“It’s real important we get back toward the stimulus — the thing that’s creating the need for drugs or sex — and work in that arena,” she said.
   The center’s leaders also have found a need to take their programs out to children rather than waiting for kids to come to them.
   “If you want to do real prevention, if you want to do health promotion, then we should be at the front line helping to teach both teachers and schools as well as parents,” Burke said.
   Robert Crown opened its first satellite facility in 2002 on Chicago’s West Side, and its second will open in Aurora next month. The Chicago location also is home to multiple social service agencies, a YMCA and a park district office.
   “Every one of those agencies works together and they work together for the betterment of children,” Burke said. “You can’t teach a child one piece of how they’re going to grow up healthy.”
   The best teachers also are people who understand the community in which they teach. A Latina woman has been hired to head the new Aurora facility and the staff in Chicago is entirely African-American, Burke said.
   “No matter how much people want to be empathetic and understand people’s lives from a distance, it’s very hard to do that,” she said.
   The other big change for Robert Crown in recent years has been an increased focus on the staff and making sure they have the technological and professional resources they need to succeed.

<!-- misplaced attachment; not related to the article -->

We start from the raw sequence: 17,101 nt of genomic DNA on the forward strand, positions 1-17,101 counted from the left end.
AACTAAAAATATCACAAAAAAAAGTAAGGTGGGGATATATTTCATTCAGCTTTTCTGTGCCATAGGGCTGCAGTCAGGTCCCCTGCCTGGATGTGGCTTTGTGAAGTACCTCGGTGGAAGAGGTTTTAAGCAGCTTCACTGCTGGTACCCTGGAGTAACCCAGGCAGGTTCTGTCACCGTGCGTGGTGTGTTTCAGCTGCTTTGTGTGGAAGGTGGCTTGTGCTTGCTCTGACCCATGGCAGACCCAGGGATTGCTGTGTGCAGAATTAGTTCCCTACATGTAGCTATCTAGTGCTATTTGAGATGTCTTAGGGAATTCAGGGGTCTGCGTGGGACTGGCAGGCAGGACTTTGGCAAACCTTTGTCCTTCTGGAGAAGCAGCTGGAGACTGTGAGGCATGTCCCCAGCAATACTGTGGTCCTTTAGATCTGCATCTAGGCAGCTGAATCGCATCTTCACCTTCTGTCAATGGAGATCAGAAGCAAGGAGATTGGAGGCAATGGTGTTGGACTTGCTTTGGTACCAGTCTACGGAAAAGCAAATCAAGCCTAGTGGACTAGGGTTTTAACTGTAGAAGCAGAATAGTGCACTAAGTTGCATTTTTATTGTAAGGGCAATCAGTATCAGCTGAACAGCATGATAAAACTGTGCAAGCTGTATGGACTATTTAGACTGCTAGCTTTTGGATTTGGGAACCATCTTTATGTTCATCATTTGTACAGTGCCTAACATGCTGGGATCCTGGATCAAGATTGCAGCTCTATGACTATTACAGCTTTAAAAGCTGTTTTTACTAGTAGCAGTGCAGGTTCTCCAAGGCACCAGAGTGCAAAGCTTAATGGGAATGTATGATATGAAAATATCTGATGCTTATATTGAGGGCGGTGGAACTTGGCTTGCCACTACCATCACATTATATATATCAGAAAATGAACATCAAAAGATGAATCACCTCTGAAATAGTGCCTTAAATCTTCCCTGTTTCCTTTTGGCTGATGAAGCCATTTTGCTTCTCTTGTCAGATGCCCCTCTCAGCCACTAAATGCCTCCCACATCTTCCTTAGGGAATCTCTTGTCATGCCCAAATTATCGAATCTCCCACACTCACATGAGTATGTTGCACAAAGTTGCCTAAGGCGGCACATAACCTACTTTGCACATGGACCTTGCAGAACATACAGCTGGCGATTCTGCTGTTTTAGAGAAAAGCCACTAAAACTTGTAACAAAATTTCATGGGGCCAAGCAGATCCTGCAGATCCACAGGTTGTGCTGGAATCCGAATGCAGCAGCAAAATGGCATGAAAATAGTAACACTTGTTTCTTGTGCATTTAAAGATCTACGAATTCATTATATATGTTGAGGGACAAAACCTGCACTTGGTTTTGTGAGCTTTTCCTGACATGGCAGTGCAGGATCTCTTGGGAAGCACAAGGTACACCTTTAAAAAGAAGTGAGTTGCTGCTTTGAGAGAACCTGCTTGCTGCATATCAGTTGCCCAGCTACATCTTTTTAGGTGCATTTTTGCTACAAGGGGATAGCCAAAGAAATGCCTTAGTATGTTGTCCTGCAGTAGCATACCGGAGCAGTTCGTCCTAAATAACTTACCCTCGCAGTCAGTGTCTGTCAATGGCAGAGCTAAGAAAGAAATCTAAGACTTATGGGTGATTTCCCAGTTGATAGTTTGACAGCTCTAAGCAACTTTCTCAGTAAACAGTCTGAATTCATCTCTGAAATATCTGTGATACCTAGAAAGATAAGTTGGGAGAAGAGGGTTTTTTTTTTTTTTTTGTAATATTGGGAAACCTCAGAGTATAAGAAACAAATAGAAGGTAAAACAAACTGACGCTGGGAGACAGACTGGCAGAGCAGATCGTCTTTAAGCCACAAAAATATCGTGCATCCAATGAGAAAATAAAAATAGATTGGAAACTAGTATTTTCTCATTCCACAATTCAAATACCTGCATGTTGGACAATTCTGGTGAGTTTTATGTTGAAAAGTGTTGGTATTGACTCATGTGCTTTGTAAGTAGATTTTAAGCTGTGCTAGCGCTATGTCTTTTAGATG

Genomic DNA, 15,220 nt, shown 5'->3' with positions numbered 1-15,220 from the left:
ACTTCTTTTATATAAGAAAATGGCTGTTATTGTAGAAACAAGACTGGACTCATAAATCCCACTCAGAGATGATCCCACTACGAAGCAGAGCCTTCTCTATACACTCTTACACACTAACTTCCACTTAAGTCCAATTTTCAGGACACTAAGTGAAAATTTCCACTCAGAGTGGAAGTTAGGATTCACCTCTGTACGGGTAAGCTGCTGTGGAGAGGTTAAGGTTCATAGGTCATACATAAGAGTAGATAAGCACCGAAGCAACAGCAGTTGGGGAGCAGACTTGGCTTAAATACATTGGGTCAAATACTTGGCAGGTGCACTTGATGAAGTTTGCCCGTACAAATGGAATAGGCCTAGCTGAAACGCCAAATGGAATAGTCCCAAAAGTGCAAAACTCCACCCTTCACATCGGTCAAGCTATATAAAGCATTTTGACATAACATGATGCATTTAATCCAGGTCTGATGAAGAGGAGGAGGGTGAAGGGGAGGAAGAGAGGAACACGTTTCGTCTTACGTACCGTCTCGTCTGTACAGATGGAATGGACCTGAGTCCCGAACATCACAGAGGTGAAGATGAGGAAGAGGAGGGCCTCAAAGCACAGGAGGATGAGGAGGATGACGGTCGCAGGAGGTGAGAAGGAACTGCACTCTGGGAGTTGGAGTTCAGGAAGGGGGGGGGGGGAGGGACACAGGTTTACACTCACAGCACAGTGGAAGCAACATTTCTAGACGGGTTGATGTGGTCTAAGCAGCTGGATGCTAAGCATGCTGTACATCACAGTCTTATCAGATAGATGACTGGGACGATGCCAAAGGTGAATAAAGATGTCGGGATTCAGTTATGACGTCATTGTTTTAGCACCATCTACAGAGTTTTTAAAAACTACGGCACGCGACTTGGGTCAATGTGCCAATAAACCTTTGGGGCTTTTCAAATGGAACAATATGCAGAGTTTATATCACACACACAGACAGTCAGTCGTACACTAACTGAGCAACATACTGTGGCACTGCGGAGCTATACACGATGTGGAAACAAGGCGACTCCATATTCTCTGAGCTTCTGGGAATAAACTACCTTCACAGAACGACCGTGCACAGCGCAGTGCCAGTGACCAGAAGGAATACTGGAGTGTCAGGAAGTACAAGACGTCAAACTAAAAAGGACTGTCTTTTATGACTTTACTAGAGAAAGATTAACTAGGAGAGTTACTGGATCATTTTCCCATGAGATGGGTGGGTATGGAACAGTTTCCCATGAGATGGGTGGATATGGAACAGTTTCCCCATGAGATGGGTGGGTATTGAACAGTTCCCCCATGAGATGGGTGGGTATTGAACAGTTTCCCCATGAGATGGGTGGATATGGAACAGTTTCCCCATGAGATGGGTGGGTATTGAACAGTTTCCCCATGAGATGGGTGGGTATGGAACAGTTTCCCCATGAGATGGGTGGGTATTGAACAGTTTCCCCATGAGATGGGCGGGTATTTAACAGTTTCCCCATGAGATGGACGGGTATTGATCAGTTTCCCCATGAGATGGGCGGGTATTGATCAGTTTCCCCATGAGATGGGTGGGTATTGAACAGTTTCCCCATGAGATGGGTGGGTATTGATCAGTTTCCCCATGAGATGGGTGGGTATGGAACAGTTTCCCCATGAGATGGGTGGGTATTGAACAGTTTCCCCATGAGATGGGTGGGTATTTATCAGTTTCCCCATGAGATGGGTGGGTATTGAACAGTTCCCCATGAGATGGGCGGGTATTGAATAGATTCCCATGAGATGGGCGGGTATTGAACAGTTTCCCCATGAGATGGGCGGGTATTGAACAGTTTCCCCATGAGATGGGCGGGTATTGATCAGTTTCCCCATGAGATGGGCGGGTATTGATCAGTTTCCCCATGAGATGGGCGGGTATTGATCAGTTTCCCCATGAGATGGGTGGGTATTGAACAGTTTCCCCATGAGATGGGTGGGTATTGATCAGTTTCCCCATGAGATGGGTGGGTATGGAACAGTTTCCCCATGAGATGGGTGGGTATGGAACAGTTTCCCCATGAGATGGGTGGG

“Since I’ve been here, our culture is about team-building,” said Burke, who was hired as CEO in 2005. “Every one of the people who work here — from development through reservations through education — contributes to helping kids be healthy.”
   One thing has not changed over the years, Burke said. Schools continue to recognize the value of Robert Crown’s programs.
   “The schools felt sensitive topics were better handled by outside vendors,” Burke said of the center’s early days. “That’s still true. That still functions today.”

Looking back

1958 — The generous support of Eugene and Virginia Kettering enables the Hinsdale Health Museum to open at 40 S. Clay St. in Hinsdale. Valeda, the life-size talking invisible woman, helps teach the first young visitors about the human body.